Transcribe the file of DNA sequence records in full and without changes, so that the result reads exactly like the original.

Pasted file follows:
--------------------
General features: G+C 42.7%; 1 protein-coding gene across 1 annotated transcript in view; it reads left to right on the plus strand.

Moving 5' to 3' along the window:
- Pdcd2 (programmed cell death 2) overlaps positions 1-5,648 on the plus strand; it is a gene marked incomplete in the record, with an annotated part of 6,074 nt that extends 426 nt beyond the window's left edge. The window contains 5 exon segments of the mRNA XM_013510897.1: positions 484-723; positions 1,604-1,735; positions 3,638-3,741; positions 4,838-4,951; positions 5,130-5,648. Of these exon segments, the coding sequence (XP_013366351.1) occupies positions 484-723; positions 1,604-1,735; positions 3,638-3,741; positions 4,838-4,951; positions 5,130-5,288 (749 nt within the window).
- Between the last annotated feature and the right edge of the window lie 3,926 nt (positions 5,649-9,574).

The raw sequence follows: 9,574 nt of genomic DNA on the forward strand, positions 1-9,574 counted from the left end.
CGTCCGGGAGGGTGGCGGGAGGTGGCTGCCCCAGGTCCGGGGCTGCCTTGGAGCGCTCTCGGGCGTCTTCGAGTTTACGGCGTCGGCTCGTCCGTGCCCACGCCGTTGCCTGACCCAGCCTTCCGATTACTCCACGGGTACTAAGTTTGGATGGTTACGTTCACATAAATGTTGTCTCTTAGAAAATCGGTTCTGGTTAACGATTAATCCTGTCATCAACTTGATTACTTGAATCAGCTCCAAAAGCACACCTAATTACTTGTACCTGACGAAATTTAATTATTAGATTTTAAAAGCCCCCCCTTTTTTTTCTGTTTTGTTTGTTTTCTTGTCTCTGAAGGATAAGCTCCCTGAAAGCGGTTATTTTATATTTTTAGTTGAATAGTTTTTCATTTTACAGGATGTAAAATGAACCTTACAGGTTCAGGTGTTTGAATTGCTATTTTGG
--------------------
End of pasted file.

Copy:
General features: G+C 42.7%; 1 protein-coding gene across 1 annotated transcript in view; it reads left to right on the plus strand.

Moving 5' to 3' along the window:
- Pdcd2 (programmed cell death 2) overlaps positions 1-5,648 on the plus strand; it is a gene marked incomplete in the record, with an annotated part of 6,074 nt that extends 426 nt beyond the window's left edge. The window contains 5 exon segments of the mRNA XM_013510897.1: positions 484-723; positions 1,604-1,735; positions 3,638-3,741; positions 4,838-4,951; positions 5,130-5,648. Of these exon segments, the coding sequence (XP_013366351.1) occupies positions 484-723; positions 1,604-1,735; positions 3,638-3,741; positions 4,838-4,951; positions 5,130-5,288 (749 nt within the window).
- Between the last annotated feature and the right edge of the window lie 3,926 nt (positions 5,649-9,574).

The raw sequence follows: 9,574 nt of genomic DNA on the forward strand, positions 1-9,574 counted from the left end.
CGTCCGGGAGGGTGGCGGGAGGTGGCTGCCCCAGGTCCGGGGCTGCCTTGGAGCGCTCTCGGGCGTCTTCGAGTTTACGGCGTCGGCTCGTCCGTGCCCACGCCGTTGCCTGACCCAGCCTTCCGATTACTCCACGGGTACTAAGTTTGGATGGTTACGTTCACATAAATGTTGTCTCTTAGAAAATCGGTTCTGGTTAACGATTAATCCTGTCATCAACTTGATTACTTGAATCAGCTCCAAAAGCACACCTAATTACTTGTACCTGACGAAATTTAATTATTAGATTTTAAAAGCCCCCCCTTTTTTTTCTGTTTTGTTTGTTTTCTTGTCTCTGAAGGATAAGCTCCCTGAAAGCGGTTATTTTATATTTTTAGTTGAATAGTTTTTCATTTTACAGGATGTAAAATGAACCTTACAGGTTCAGGTGTTTGAATTGCTATTTTGG